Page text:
by JIM KNIPFEL
October 4, 2009
The Building on South Twenty-First Street
I’ve always been lucky when it came to neighbors.
Not that they’ve been in any way kind, generous or helpful. Far from it—for the most part my neighbors have been insane, incompetent, and in several cases, potentially dangerous. In short, they’ve been interesting. And to me, interesting beats generous and helpful any day of the week. Generous and helpful people want to talk to you, stop by for visits, and expect your help and generosity in return. Interesting people don’t want to be bothered any more than you do.
There was Ruth, the nutty old lady next door in Minneapolis, who wrapped wads of cash in letters to Dan Rather and shoved them under her door out into the hallway. There was the suspected serial killer (or werewolf) next door to me in Madison, who for some reason had an apartment full of bloody cow femurs. And now? Well, I should keep my mouth shut for the time being.
None of them, however, could touch any one of my neighbors in Philly—or the building itself.
The building’s limestone façade was cracked and crumbling, and the steps out front were nothing short of treacherous (I’m not sure what kept the cheap metal handrail upright, but I think it was prayer).
The light bulbs in the hallways were burned out and the fake wood paneling on the walls was scarred and jagged. The carpeting on the floor was stained and stomped an indistinct gray-brown and had a vaguely nauseating reek to it.
The building’s owner didn’t put a lot of money into upkeep for a simple reason. To him, it was a building for transients. If people moved to town and needed a place to stay for a month while looking for a permanent apartment, that was where they were stashed.
That’s what the landlord told me anyway. Weird thing was, none of the people I knew while I was there seemed to be going anywhere. They were staying, just like I was.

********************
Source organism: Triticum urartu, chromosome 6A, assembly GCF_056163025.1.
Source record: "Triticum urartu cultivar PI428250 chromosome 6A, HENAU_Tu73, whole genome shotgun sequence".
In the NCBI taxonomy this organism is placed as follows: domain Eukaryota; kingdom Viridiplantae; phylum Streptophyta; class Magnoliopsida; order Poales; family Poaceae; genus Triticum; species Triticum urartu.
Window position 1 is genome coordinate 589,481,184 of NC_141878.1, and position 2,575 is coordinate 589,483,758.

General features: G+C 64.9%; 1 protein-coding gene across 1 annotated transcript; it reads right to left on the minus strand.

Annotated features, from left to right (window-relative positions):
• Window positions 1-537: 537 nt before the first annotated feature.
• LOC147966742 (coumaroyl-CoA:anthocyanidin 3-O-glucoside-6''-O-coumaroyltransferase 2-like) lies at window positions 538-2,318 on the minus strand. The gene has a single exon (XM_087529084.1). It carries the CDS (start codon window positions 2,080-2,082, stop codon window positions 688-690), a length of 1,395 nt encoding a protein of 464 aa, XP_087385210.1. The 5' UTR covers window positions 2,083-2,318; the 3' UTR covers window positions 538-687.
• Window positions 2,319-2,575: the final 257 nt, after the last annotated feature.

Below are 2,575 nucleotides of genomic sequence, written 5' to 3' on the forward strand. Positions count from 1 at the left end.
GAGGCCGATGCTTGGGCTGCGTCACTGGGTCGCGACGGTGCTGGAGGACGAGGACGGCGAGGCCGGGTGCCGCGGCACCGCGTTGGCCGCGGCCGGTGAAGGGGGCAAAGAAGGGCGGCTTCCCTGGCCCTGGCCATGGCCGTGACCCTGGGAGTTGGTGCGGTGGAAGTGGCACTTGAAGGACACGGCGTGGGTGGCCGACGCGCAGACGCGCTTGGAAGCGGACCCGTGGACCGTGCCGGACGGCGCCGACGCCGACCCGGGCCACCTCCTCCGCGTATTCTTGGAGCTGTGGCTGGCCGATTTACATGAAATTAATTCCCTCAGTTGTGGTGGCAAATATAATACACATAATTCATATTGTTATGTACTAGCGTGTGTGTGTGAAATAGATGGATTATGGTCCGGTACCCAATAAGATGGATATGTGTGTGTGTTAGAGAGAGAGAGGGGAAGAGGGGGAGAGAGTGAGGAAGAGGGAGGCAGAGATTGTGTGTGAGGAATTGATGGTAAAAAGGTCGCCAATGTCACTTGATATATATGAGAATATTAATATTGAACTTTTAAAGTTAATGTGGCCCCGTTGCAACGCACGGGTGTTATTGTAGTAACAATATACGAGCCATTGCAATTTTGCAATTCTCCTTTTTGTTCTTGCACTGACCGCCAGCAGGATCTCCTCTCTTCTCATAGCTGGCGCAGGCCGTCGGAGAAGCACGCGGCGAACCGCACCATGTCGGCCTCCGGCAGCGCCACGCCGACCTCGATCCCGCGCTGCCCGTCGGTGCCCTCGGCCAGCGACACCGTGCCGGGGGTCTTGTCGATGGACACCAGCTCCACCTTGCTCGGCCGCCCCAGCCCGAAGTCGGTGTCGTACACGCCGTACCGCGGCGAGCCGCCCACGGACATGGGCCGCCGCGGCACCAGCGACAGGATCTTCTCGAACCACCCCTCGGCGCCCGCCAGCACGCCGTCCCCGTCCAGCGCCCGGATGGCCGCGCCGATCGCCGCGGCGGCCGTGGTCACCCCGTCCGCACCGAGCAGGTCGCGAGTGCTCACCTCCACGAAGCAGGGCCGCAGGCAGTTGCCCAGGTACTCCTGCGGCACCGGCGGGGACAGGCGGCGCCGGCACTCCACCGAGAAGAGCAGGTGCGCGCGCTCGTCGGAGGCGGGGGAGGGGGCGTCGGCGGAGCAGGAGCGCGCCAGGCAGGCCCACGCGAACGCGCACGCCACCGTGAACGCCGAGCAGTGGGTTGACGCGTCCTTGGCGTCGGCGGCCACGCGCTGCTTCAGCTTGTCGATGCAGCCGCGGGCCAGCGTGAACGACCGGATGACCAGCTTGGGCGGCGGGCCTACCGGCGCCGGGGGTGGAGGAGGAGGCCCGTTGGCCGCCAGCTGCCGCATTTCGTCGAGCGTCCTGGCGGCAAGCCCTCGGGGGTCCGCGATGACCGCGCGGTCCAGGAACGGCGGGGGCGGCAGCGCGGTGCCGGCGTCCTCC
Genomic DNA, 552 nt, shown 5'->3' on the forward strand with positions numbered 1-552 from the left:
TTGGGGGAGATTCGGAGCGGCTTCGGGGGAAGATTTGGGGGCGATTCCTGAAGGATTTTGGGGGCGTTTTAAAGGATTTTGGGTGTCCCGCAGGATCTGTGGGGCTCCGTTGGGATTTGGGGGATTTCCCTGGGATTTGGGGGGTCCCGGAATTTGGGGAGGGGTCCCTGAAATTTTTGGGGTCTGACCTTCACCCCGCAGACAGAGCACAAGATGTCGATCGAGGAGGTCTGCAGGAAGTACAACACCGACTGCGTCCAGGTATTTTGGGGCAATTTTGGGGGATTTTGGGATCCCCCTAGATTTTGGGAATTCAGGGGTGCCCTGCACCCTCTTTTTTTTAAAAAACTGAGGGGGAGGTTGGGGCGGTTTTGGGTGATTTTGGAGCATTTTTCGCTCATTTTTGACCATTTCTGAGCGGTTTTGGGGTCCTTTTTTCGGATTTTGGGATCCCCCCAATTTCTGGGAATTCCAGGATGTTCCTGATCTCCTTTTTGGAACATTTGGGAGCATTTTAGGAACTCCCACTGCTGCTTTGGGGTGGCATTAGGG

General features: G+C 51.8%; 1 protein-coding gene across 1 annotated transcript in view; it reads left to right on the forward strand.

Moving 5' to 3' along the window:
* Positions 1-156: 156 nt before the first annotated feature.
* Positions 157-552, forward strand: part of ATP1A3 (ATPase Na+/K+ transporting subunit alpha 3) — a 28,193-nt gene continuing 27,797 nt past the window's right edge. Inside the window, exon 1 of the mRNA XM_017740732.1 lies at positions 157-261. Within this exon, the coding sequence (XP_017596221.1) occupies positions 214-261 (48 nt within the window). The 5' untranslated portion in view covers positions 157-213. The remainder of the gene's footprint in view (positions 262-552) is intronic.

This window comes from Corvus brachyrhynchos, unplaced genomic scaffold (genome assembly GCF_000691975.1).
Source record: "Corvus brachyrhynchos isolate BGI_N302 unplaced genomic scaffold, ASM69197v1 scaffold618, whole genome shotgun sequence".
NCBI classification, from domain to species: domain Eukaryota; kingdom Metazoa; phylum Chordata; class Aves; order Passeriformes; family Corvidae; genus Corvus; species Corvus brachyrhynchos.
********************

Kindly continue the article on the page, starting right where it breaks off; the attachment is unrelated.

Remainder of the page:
(Thinking back on it now, I wonder if it wasn’t a transient building at all, but rather the place where they stuck people they didn’t want in one of their, you know, nice buildings.)
I think the first sign that I was living among the insane came the first week I was there.
The guy who lived in the basement apartment directly below mine seemed nice enough. Big, burly guy who reminded me of Penn Jillette. He was an usher at the little art house movie theater around the corner, and told me he could get me in free whenever I wanted.
Then one night about ten o’clock, I heard something strange.
Now, this guy’s apartment had access to a filthy little walled cement courtyard out back, right below my window. It might’ve been a nice little courtyard if someone put some effort into it, but no one seemed interested. As it stood, the courtyard was barren and grim.
As I was saying, one night around ten I was reading when I heard a weird sound rising up from the cement courtyard.
“Oooff! . . . Aggg! . . . Hwa! . . . Oooff!”
Every few seconds, there was a meaty thump and a guttural wheeze. It sounded like someone was getting punched in the gut or kicked in the ribs.
I ignored this, figuring it was his business what he did down there. The grunts went on for about an hour, and then stopped and I forgot about it.
A few nights later, I heard the same noise. I didn’t know if he was having rough sex back there or what the deal was. Again, whatever it was, it wasn’t my concern. He should be able to do whatever he wanted in his own filthy grim courtyard.
This happened two or three nights a week for a month. Always around the same time, always lasting about an hour. There were never any recognizable words spoken. Finally one night while this was happening my curiosity got the best of me.
I shut off the lights so he couldn't see me, then crept over to the window and peered down.
My neighbor was down there with another burly guy. They weren’t fighting, and they weren’t fucking. Not in any traditional sense, anyway.